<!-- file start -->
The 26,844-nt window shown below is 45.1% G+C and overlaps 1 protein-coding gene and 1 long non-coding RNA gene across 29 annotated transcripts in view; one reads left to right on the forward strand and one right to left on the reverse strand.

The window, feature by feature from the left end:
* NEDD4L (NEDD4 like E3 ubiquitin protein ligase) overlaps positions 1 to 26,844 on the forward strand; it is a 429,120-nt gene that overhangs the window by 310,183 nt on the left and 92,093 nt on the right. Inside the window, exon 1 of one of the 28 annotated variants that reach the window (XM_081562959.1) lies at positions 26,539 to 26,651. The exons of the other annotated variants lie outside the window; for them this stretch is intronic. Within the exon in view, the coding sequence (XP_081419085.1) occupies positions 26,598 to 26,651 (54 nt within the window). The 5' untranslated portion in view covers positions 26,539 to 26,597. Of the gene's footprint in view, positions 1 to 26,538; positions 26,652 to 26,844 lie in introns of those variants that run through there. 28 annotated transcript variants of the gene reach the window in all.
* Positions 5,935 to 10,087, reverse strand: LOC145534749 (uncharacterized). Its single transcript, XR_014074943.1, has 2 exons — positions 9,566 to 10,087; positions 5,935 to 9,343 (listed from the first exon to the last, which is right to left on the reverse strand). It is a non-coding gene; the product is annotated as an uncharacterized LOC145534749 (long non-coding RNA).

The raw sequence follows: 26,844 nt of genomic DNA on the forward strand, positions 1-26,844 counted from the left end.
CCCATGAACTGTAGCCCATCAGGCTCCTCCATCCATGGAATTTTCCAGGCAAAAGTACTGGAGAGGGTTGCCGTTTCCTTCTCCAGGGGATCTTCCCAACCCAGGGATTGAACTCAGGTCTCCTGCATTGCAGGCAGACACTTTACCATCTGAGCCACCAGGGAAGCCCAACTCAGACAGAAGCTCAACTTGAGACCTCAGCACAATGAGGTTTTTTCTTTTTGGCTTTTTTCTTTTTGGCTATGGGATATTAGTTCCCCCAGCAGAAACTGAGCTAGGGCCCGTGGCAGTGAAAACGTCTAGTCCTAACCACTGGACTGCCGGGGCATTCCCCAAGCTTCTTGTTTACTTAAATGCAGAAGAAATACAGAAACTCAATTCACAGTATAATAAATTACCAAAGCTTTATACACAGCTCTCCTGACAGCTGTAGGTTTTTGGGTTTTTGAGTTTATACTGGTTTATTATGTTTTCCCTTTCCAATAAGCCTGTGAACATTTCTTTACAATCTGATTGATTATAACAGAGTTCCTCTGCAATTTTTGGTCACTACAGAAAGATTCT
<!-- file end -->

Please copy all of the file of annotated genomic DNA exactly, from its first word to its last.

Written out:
The 26,844-nt window shown below is 45.1% G+C and overlaps 1 protein-coding gene and 1 long non-coding RNA gene across 29 annotated transcripts in view; one reads left to right on the forward strand and one right to left on the reverse strand.

The window, feature by feature from the left end:
* NEDD4L (NEDD4 like E3 ubiquitin protein ligase) overlaps positions 1 to 26,844 on the forward strand; it is a 429,120-nt gene that overhangs the window by 310,183 nt on the left and 92,093 nt on the right. Inside the window, exon 1 of one of the 28 annotated variants that reach the window (XM_081562959.1) lies at positions 26,539 to 26,651. The exons of the other annotated variants lie outside the window; for them this stretch is intronic. Within the exon in view, the coding sequence (XP_081419085.1) occupies positions 26,598 to 26,651 (54 nt within the window). The 5' untranslated portion in view covers positions 26,539 to 26,597. Of the gene's footprint in view, positions 1 to 26,538; positions 26,652 to 26,844 lie in introns of those variants that run through there. 28 annotated transcript variants of the gene reach the window in all.
* Positions 5,935 to 10,087, reverse strand: LOC145534749 (uncharacterized). Its single transcript, XR_014074943.1, has 2 exons — positions 9,566 to 10,087; positions 5,935 to 9,343 (listed from the first exon to the last, which is right to left on the reverse strand). It is a non-coding gene; the product is annotated as an uncharacterized LOC145534749 (long non-coding RNA).

The raw sequence follows: 26,844 nt of genomic DNA on the forward strand, positions 1-26,844 counted from the left end.
CCCATGAACTGTAGCCCATCAGGCTCCTCCATCCATGGAATTTTCCAGGCAAAAGTACTGGAGAGGGTTGCCGTTTCCTTCTCCAGGGGATCTTCCCAACCCAGGGATTGAACTCAGGTCTCCTGCATTGCAGGCAGACACTTTACCATCTGAGCCACCAGGGAAGCCCAACTCAGACAGAAGCTCAACTTGAGACCTCAGCACAATGAGGTTTTTTCTTTTTGGCTTTTTTCTTTTTGGCTATGGGATATTAGTTCCCCCAGCAGAAACTGAGCTAGGGCCCGTGGCAGTGAAAACGTCTAGTCCTAACCACTGGACTGCCGGGGCATTCCCCAAGCTTCTTGTTTACTTAAATGCAGAAGAAATACAGAAACTCAATTCACAGTATAATAAATTACCAAAGCTTTATACACAGCTCTCCTGACAGCTGTAGGTTTTTGGGTTTTTGAGTTTATACTGGTTTATTATGTTTTCCCTTTCCAATAAGCCTGTGAACATTTCTTTACAATCTGATTGATTATAACAGAGTTCCTCTGCAATTTTTGGTCACTACAGAAAGATTCT